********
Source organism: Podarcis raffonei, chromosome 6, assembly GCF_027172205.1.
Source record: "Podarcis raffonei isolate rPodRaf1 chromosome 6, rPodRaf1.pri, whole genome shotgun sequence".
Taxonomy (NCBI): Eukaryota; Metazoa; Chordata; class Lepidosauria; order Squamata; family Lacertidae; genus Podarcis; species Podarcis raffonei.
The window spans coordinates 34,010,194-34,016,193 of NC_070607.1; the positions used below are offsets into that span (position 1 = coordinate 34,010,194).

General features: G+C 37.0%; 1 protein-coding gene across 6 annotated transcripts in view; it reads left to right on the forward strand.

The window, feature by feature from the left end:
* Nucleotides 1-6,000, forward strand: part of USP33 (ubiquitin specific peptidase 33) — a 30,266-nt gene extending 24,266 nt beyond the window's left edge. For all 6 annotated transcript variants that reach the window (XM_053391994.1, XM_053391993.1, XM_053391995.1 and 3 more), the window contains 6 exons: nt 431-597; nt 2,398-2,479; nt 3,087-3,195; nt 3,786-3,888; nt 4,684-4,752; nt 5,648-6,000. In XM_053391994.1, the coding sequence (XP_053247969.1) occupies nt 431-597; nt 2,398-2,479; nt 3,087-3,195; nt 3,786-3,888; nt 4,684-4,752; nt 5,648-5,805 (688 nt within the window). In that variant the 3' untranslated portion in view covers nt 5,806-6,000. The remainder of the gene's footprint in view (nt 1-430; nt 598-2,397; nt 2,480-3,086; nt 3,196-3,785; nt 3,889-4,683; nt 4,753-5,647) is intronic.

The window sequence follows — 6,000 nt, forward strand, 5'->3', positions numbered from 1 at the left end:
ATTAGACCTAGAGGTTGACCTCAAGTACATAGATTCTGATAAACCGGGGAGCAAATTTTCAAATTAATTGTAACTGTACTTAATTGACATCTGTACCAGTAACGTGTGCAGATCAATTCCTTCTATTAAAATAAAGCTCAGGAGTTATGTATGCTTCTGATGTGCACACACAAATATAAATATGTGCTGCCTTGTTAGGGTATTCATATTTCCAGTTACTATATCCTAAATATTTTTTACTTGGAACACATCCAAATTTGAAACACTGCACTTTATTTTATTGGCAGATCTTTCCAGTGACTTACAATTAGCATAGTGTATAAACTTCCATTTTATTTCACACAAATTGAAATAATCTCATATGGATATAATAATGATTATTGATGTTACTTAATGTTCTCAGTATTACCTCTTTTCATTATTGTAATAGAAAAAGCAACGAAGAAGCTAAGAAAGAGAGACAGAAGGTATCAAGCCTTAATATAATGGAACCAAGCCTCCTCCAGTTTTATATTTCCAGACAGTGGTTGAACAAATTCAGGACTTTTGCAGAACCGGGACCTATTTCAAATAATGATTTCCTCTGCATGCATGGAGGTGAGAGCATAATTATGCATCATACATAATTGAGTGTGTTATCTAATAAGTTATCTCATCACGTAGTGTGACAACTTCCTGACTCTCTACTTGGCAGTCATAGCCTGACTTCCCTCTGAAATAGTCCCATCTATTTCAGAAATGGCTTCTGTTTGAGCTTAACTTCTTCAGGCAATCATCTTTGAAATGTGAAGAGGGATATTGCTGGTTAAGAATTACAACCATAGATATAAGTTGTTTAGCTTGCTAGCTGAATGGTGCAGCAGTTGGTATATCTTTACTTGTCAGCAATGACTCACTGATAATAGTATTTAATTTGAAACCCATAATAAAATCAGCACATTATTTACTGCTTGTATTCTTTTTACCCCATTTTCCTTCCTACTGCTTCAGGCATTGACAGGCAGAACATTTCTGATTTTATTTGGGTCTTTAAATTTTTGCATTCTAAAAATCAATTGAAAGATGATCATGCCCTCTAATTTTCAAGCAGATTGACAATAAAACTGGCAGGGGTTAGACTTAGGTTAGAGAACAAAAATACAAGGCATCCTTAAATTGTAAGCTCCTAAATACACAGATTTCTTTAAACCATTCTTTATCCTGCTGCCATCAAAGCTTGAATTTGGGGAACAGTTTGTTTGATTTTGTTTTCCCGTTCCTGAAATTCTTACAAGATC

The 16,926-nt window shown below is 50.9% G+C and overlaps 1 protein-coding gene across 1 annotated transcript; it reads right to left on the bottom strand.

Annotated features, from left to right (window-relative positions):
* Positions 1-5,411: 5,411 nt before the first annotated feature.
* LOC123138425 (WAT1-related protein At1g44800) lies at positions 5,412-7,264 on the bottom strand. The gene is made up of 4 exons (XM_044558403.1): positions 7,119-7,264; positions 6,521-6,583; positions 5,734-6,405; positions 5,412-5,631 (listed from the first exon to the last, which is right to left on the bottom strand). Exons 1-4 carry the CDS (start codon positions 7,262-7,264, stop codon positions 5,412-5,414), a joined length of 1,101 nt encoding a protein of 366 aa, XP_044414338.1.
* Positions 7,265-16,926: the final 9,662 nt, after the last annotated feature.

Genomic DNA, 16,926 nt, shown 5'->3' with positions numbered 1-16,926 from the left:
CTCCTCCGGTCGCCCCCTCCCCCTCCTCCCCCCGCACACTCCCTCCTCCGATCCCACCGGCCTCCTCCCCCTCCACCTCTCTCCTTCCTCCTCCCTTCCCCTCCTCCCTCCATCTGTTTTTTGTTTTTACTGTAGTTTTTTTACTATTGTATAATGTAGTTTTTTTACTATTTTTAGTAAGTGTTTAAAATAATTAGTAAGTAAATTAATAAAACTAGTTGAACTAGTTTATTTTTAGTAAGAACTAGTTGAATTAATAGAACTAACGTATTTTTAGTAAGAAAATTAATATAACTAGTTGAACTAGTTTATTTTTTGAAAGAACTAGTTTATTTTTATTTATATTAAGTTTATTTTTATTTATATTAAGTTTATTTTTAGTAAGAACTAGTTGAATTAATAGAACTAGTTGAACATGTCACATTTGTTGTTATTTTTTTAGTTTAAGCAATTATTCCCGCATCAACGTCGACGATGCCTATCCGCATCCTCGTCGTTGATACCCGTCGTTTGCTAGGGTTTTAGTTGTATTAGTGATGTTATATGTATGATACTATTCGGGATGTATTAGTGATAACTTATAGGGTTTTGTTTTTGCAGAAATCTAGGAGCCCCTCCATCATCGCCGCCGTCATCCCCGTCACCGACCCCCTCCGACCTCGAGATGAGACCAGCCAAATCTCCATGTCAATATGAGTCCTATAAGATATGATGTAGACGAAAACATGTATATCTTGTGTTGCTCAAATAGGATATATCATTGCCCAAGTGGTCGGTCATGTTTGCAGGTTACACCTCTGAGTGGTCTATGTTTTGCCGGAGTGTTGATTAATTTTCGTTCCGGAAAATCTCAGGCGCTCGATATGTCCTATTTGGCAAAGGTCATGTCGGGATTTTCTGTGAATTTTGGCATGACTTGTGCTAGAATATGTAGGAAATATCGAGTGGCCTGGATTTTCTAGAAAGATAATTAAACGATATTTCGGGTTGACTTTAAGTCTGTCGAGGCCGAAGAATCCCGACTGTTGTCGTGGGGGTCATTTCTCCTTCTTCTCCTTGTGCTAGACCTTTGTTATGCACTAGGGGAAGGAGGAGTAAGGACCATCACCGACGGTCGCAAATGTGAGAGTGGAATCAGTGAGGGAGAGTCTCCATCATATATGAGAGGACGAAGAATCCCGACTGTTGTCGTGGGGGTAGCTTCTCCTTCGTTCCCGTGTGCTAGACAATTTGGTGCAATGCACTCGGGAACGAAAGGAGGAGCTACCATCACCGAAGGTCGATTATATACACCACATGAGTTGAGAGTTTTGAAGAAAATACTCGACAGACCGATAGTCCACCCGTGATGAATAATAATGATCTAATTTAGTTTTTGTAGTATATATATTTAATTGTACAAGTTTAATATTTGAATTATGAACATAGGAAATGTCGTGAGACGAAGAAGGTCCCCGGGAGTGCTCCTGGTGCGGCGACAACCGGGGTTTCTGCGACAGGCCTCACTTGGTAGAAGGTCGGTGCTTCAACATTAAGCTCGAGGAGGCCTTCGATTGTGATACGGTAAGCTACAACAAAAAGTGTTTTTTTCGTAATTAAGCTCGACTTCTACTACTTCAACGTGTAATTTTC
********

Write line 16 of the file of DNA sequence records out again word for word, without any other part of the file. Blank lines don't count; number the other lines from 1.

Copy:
CTCCTCCGGTCGCCCCCTCCCCCTCCTCCCCCCGCACACTCCCTCCTCCGATCCCACCGGCCTCCTCCCCCTCCACCTCTCTCCTTCCTCCTCCCTTCCCCTCCTCCCTCCATCTGTTTTTTGTTTTTACTGTAGTTTTTTTACTATTGTATAATGTAGTTTTTTTACTATTTTTAGTAAGTGTTTAAAATAATTAGTAAGTAAATTAATAAAACTAGTTGAACTAGTTTATTTTTAGTAAGAACTAGTTGAATTAATAGAACTAACGTATTTTTAGTAAGAAAATTAATATAACTAGTTGAACTAGTTTATTTTTTGAAAGAACTAGTTTATTTTTATTTATATTAAGTTTATTTTTATTTATATTAAGTTTATTTTTAGTAAGAACTAGTTGAATTAATAGAACTAGTTGAACATGTCACATTTGTTGTTATTTTTTTAGTTTAAGCAATTATTCCCGCATCAACGTCGACGATGCCTATCCGCATCCTCGTCGTTGATACCCGTCGTTTGCTAGGGTTTTAGTTGTATTAGTGATGTTATATGTATGATACTATTCGGGATGTATTAGTGATAACTTATAGGGTTTTGTTTTTGCAGAAATCTAGGAGCCCCTCCATCATCGCCGCCGTCATCCCCGTCACCGACCCCCTCCGACCTCGAGATGAGACCAGCCAAATCTCCATGTCAATATGAGTCCTATAAGATATGATGTAGACGAAAACATGTATATCTTGTGTTGCTCAAATAGGATATATCATTGCCCAAGTGGTCGGTCATGTTTGCAGGTTACACCTCTGAGTGGTCTATGTTTTGCCGGAGTGTTGATTAATTTTCGTTCCGGAAAATCTCAGGCGCTCGATATGTCCTATTTGGCAAAGGTCATGTCGGGATTTTCTGTGAATTTTGGCATGACTTGTGCTAGAATATGTAGGAAATATCGAGTGGCCTGGATTTTCTAGAAAGATAATTAAACGATATTTCGGGTTGACTTTAAGTCTGTCGAGGCCGAAGAATCCCGACTGTTGTCGTGGGGGTCATTTCTCCTTCTTCTCCTTGTGCTAGACCTTTGTTATGCACTAGGGGAAGGAGGAGTAAGGACCATCACCGACGGTCGCAAATGTGAGAGTGGAATCAGTGAGGGAGAGTCTCCATCATATATGAGAGGACGAAGAATCCCGACTGTTGTCGTGGGGGTAGCTTCTCCTTCGTTCCCGTGTGCTAGACAATTTGGTGCAATGCACTCGGGAACGAAAGGAGGAGCTACCATCACCGAAGGTCGATTATATACACCACATGAGTTGAGAGTTTTGAAGAAAATACTCGACAGACCGATAGTCCACCCGTGATGAATAATAATGATCTAATTTAGTTTTTGTAGTATATATATTTAATTGTACAAGTTTAATATTTGAATTATGAACATAGGAAATGTCGTGAGACGAAGAAGGTCCCCGGGAGTGCTCCTGGTGCGGCGACAACCGGGGTTTCTGCGACAGGCCTCACTTGGTAGAAGGTCGGTGCTTCAACATTAAGCTCGAGGAGGCCTTCGATTGTGATACGGTAAGCTACAACAAAAAGTGTTTTTTTCGTAATTAAGCTCGACTTCTACTACTTCAACGTGTAATTTTC